Two weeks, two days, and some odd hours, minutes, and seconds later, I actually finished my read-through and critique of this. School kicked me in the shins again, but not nearly as hard as last term. As usual, everything was covered line-by-line in document, but theses are the heavy hitters I want you to focus on for your edits or next draft.
In the category of grammar and technical merit:
First, let me say that your grammatical prowess have improved significantly since my critique of chapter one. There are still a few issues of pronouns and their antecedents, which I recall from chapter one being a large
contributor to “Grammar” comments, but they aren’t nearly as prevalent as before and seem to stem more from snowballing mechanics than anything else. A series of “he”s or “she”s that are correct in their current form, but something I suggested be corrected will cause them all to tumble out of alignment. There are still a few instances of honest ambiguity, though, such as a moment when a pronoun mistakenly refers to HRH Guinemare when she isn’t anywhere near the current scene, Guinemare having been mentioned in a moment of exposition, but the narrative didn’t re-establish the proper antecedent before continuing. The biggest problem this type of issue causes for you is a disjoint between Twilight and her relationship with her parents.
>Her mother glared at her husband,
There’s a couple instances of this. No matter how I read this sort of line, I think “Twilight’s mother” and “Twilight’s husband.” “Twilight” is the antecedent that the first “her” is referring back to, and it makes a degree of sense to think that the second “her” would then refer back to “Twilight’s mother,” as the actor is a female and meets the criteria for a female pronoun. But here’s the problem; “her,” when used in its adjective form – which it is, modifying the noun “mother” – marks the noun it’s modifying as a possession of the pronoun being used. Meaning that “her mother” is actually still a reference to Twilight, with the added detail of associating with her mother. It’s similar to saying “her ring,” or “her book.” The items are being marked as belonging to a previously mentioned female, not brought into the narrative as items in their own right. So when you say “her mother” you’re not actually bringing Twilight’s mother forward as a female actor to be referenced. You’re qualifying the actor as having a relation to your protagonist. Ergo, when you say “her mother and her husband,” both those “her”s refer back to Twilight.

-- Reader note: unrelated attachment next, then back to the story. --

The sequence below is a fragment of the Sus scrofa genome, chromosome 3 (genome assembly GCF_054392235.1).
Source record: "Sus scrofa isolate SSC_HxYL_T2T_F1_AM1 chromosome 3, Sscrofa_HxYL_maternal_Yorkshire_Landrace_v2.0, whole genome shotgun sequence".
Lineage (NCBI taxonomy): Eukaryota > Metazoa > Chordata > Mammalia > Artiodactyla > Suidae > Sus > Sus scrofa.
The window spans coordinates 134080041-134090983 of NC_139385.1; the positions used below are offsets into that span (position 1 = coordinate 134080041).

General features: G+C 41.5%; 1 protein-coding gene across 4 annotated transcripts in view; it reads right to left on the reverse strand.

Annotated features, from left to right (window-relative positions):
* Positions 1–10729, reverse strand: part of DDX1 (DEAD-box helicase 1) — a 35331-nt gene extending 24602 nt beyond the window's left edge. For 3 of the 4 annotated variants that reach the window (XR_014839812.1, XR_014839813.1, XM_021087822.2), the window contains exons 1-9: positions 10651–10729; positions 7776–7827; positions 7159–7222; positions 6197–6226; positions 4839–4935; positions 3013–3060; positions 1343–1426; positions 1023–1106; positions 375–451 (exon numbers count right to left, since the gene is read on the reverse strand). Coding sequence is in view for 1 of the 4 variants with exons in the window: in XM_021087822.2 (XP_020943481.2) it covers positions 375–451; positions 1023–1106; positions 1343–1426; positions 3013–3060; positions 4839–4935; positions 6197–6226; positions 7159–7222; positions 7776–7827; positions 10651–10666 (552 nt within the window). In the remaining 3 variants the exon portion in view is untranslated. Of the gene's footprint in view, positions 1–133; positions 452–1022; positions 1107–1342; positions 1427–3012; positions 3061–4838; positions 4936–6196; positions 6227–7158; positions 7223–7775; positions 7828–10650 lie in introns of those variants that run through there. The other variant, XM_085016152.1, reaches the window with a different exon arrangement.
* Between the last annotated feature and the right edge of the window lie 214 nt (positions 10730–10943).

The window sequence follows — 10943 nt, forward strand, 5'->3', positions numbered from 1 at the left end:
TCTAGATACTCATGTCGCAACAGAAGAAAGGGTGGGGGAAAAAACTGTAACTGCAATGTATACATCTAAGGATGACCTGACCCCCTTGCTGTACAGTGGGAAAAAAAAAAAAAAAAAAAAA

A more persistent problem is in your syntax. Misplaced, improper, unnecessary, or sometimes downright missing words in your syntax is probably your largest hurdle grammatically. It’s about thirty to forty percent of the grammatical errors I found. Whether it be an issue of the correct tense, a choice between the right prepositional, whether to use the prepositional at all, where to stick your conditionals, using the right synonym for the context, using the right word period, proper use of singular and plural forms, or simply when not
to use a word. Here are some of your more egregious syntax problems.
>Along the path stood the occasional marble statue, all of them depicted unicorns standing in a very grandiose manner.
In this case, the word “depicted” is perfectly accurate to what you want to convey. The root word, “depict,” is a verb meaning: Show or represent by a drawing, painting, or other art form
. Given that this is a statue, the word fits quite nicely. However, the tensing you choose, past-participle, turned what you intended to have as a subordinate clause into an independent one. The present participle, “depicting,” will make the phrase subordinate and unable to stand on its own, thus justifying the comma without the coordinator.
>Twilight turned around to see that both of her parents had left her side and was standing by the wall, nodding.